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A Framework for Systematic Assessment of Clinical Trial Population Representativeness Using Electronic Health Records DataFunding This work was supported by the National Library of Medicine grant R01LM009886–11 (Bridging the Semantic Gap Between Research Eligibility Criteria and Clinical Data) and National Center for Advancing Clinical and Translational Science grants UL1TR001873 and 3U24TR001579–05.
Background Clinical trials are the gold standard for generating robust medical evidence, but clinical trial results often raise generalizability concerns, which can be attributed to the lack of population representativeness. The electronic health records (EHRs) data are useful for estimating the population representativeness of clinical trial study population.
Objectives This research aims to estimate the population representativeness of clinical trials systematically using EHR data during the early design stage.
Methods We present an end-to-end analytical framework for transforming free-text clinical trial eligibility criteria into executable database queries conformant with the Observational Medical Outcomes Partnership Common Data Model and for systematically quantifying the population representativeness for each clinical trial.
Results We calculated the population representativeness of 782 novel coronavirus disease 2019 (COVID-19) trials and 3,827 type 2 diabetes mellitus (T2DM) trials in the United States respectively using this framework. With the use of overly restrictive eligibility criteria, 85.7% of the COVID-19 trials and 30.1% of T2DM trials had poor population representativeness.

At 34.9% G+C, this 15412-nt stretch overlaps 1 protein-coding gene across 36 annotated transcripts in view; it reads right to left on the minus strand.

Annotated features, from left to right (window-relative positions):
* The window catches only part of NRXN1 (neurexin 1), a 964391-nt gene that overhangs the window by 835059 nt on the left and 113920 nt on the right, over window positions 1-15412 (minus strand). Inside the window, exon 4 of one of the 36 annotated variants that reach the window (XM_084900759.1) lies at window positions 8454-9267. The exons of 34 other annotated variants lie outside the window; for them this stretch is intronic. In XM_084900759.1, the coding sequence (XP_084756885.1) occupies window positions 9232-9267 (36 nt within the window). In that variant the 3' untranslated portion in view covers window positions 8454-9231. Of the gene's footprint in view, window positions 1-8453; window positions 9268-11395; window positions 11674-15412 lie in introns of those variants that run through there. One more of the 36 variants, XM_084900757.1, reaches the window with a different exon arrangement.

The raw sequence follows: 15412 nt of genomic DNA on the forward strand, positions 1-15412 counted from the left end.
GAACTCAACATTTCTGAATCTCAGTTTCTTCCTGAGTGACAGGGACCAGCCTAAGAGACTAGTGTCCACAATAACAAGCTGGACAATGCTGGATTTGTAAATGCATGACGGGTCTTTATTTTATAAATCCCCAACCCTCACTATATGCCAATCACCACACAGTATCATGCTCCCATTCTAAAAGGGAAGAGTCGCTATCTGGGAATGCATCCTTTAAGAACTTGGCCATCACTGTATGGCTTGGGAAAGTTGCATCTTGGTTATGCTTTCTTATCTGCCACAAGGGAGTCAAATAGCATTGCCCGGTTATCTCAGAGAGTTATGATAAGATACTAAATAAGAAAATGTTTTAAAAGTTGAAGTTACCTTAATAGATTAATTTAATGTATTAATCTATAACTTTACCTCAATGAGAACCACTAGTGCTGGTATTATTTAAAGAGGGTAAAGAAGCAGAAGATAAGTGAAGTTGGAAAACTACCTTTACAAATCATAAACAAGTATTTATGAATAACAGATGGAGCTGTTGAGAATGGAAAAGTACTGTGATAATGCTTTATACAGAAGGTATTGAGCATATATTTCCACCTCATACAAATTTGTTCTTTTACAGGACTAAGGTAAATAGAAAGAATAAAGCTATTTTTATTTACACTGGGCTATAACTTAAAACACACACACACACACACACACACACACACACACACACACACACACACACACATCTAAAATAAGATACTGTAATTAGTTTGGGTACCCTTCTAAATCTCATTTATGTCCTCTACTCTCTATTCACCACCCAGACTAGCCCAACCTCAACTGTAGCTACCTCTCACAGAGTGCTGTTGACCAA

Conclusion This research demonstrates the potential of using the EHR data to assess the clinical trials population representativeness, providing data-driven metrics to inform the selection and optimization of eligibility criteria.
Keywordsclinical trials - eligibility criteria - generalizability assessment - population representativeness - information extraction - natural language processing
Protection of Human and Animal Subjects
No human or animal subjects were involved in the project.
Received: 18 April 2021
Accepted: 23 June 2021
08 September 2021 (online)
© 2021. Thieme. All rights reserved.
Georg Thieme Verlag KG
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